The Story Of Edward McDaid
No matter who you are or when it happens if you hear a doctor say the word cancer it is an incredible shock. Very suddenly everything is turned on its head as you try to get to grips with what cancer you have, what stage it is at, what options you have, the next steps, where do you go from here and a million more questions come to mind. Add into that the negative impact of COVID on the HSE’s cancer programme and even more perversely the ramifications of a Cyber attack on their computer systems and Edward McDaid describes an incredibly difficult first few months trying to get to grips with his prostate cancer diagnosis and getting his treatment plan started. Thankfully he finally started his treatment in November 2021 and once in the system his experience really improved as over the next twelve months he completed his radiotherapy treatment and moved onto oral chemotherapy. Managing his treatment, and the side effects, has been a fulltime job but Edward is incredibly positive about his situation and tries always to see the lighter side of everything especially when he tells his young grandchildren how his tablets can help him sing and dance better.
But cancer is an insidious disease says Edward. Mostly you cannot see it, touch it or even feel it and there you are going about your daily life thinking all is good but all the time it’s there inside you. The physical side of the disease is what you immediately deal with, getting on with getting it under control. At this stage the psychological side of what is happening is often much less of a worry. Edward didn’t even think he needed to look for help with this aspect of his disease. “I am not the kind of person who has ever considered doing counselling. I am a reasonably successful business man and I have always been very much in control of my life, planning and managing everything that has come my way. I just didn’t see that I would need help with managing this.”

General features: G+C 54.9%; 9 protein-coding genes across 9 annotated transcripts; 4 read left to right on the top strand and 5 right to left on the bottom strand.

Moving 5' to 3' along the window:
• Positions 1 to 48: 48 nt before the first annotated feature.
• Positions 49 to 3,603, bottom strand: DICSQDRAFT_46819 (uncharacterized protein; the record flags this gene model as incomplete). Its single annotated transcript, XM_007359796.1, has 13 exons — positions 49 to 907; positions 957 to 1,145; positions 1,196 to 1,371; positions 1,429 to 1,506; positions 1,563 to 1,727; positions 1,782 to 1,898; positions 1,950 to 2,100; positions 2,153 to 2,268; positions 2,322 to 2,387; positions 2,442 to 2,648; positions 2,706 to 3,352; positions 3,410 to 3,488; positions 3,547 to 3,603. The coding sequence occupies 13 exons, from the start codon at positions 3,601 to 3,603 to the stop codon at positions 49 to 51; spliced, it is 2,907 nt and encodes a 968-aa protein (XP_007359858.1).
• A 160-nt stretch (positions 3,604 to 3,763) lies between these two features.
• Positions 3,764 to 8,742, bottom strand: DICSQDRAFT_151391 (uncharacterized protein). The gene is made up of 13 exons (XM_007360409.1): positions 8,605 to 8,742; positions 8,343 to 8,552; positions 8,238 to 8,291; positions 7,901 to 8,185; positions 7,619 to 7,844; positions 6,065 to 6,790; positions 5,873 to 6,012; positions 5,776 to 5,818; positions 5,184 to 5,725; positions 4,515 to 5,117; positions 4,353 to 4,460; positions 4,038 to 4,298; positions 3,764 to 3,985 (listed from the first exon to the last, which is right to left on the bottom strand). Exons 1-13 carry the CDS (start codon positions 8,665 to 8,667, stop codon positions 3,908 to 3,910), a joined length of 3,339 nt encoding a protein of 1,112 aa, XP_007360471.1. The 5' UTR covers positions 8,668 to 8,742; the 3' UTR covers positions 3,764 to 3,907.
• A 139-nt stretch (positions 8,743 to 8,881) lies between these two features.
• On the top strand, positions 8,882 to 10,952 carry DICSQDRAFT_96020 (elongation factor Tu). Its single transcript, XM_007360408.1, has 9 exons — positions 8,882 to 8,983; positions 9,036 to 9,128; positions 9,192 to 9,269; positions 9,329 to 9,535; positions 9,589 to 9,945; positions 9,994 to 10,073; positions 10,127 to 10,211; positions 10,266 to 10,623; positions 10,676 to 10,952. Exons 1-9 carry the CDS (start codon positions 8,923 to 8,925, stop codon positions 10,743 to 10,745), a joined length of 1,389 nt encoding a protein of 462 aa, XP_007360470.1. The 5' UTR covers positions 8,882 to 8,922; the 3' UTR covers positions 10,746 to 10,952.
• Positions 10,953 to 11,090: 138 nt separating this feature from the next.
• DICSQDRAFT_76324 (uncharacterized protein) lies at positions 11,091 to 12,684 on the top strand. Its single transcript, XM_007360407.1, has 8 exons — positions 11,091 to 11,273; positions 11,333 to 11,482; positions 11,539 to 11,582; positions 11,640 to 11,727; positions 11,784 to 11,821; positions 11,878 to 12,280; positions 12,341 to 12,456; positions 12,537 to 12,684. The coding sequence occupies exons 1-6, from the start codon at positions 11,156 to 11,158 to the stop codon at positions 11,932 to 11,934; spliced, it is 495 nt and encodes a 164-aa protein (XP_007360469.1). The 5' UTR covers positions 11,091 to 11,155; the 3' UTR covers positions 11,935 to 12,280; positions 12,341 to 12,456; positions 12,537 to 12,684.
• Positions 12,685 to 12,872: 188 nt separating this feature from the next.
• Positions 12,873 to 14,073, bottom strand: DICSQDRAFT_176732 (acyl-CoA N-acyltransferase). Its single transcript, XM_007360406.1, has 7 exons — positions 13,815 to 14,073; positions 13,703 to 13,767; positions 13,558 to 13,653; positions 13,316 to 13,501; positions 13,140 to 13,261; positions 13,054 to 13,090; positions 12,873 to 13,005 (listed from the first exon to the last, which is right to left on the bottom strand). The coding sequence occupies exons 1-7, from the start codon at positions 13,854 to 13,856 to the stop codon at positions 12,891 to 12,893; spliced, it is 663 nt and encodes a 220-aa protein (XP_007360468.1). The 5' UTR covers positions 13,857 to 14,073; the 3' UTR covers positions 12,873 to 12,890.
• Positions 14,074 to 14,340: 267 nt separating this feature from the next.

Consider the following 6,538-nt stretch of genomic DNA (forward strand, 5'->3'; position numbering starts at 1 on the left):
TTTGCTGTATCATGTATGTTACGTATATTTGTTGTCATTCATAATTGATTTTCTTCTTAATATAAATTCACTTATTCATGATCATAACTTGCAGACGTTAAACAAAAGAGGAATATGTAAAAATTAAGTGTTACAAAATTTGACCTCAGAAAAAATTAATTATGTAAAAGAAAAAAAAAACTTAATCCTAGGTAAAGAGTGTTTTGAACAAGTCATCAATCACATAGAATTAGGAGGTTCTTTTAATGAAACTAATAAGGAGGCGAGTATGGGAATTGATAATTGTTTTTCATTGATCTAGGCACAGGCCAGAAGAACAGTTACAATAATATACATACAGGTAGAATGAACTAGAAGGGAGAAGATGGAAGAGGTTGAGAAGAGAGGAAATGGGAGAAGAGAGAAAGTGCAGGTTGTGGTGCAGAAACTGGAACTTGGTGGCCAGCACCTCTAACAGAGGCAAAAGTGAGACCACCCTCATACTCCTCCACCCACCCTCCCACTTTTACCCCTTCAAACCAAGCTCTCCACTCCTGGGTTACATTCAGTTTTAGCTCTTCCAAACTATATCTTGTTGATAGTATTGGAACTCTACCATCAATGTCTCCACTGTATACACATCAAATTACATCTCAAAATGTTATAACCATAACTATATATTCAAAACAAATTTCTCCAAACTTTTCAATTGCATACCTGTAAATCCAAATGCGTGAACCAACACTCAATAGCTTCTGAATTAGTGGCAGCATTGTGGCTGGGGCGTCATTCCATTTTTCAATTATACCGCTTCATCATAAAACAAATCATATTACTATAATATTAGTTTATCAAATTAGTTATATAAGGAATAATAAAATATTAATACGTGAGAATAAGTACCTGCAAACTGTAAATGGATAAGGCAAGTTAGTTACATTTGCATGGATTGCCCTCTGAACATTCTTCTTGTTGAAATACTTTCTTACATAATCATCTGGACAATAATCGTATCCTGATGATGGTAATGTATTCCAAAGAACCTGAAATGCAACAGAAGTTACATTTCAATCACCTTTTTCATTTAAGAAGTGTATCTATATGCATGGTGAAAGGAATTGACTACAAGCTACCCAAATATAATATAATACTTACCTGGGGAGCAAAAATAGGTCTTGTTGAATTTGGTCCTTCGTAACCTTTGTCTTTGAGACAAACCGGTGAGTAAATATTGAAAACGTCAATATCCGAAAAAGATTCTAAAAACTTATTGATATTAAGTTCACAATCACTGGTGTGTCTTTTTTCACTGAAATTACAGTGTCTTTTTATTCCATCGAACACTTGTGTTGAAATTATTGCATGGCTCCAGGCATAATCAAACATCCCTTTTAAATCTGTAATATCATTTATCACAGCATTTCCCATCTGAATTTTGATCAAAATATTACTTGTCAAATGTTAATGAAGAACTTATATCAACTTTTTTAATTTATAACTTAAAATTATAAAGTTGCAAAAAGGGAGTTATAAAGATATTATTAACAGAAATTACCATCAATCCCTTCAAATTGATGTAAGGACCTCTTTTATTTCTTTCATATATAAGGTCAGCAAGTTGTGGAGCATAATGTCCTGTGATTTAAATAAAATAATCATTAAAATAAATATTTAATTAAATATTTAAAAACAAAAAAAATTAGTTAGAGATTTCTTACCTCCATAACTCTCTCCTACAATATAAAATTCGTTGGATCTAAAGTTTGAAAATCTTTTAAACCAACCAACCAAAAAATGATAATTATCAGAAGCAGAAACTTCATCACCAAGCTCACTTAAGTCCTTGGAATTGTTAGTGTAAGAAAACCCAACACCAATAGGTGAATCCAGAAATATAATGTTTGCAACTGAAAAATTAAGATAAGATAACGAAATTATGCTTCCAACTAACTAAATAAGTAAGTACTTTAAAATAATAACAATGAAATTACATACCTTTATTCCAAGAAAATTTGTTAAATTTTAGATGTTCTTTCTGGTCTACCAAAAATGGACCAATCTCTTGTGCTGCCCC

However the loss of several close friends to cancer, over a short period of time, brought him up short. “Like a hammer blow I was severely affected by these deaths and struggling a bit to come to terms with everything. Janice Richmond, my oncology support nurse suggested I talk to Dr. John Donohue at Cancer Care West. John is a psychologist specialising in supporting oncology patients and their families. I went to see him and I was just amazed by the difference my sessions with him have made on my life. Firstly John creates a safe place, a sanctuary, in which you can say exactly what you feel without fear of making someone else feel worried, anxious or even alarmed by your thoughts. He really listens while gently helping you to explore your feelings and make sense of them. In my case I was angry with myself that I had cancer and frustrated that I couldn’t control it. I was beating myself up even though it wasn’t my fault and blaming myself for what was happening. John helped me see this and to readjust my thinking and to stop being angry with myself. Then secondly John has helped me build more trust in the system that I am depending on to help me. I am feeling so much more positive about handing over control of my life to others who can help me get through this. These two things mean I have let go of so much that I was bottling up inside and I have a much more positive outlook on my condition and my future. John’s intervention has been a very powerful and positive impact on my cancer journey.
Cancer Care West offers support like this to anyone who needs it on the West coast of Ireland and the sessions are all provided for free. Edward concludes “I would say to anyone who has a cancer diagnosis – do not underestimate the psychological aspects of this disease and more importantly do not underestimate the power of counselling to help. I am so glad I got the help I needed and am very grateful to Cancer Care West for being there for me.”